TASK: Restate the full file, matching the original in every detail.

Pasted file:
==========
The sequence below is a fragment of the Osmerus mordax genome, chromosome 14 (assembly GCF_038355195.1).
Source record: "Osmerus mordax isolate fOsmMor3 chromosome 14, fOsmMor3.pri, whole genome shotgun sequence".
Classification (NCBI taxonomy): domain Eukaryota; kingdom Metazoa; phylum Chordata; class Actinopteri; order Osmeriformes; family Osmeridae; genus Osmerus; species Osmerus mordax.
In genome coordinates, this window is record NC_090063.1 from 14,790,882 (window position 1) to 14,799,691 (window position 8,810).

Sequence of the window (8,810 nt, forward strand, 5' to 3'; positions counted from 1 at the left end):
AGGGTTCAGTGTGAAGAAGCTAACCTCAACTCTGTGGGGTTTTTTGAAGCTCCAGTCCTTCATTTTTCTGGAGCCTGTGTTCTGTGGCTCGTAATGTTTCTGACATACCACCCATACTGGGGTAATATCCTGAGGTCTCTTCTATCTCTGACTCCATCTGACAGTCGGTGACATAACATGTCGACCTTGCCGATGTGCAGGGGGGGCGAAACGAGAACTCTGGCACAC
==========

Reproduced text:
The sequence below is a fragment of the Osmerus mordax genome, chromosome 14 (assembly GCF_038355195.1).
Source record: "Osmerus mordax isolate fOsmMor3 chromosome 14, fOsmMor3.pri, whole genome shotgun sequence".
Classification (NCBI taxonomy): domain Eukaryota; kingdom Metazoa; phylum Chordata; class Actinopteri; order Osmeriformes; family Osmeridae; genus Osmerus; species Osmerus mordax.
In genome coordinates, this window is record NC_090063.1 from 14,790,882 (window position 1) to 14,799,691 (window position 8,810).

Sequence of the window (8,810 nt, forward strand, 5' to 3'; positions counted from 1 at the left end):
AGGGTTCAGTGTGAAGAAGCTAACCTCAACTCTGTGGGGTTTTTTGAAGCTCCAGTCCTTCATTTTTCTGGAGCCTGTGTTCTGTGGCTCGTAATGTTTCTGACATACCACCCATACTGGGGTAATATCCTGAGGTCTCTTCTATCTCTGACTCCATCTGACAGTCGGTGACATAACATGTCGACCTTGCCGATGTGCAGGGGGGGCGAAACGAGAACTCTGGCACAC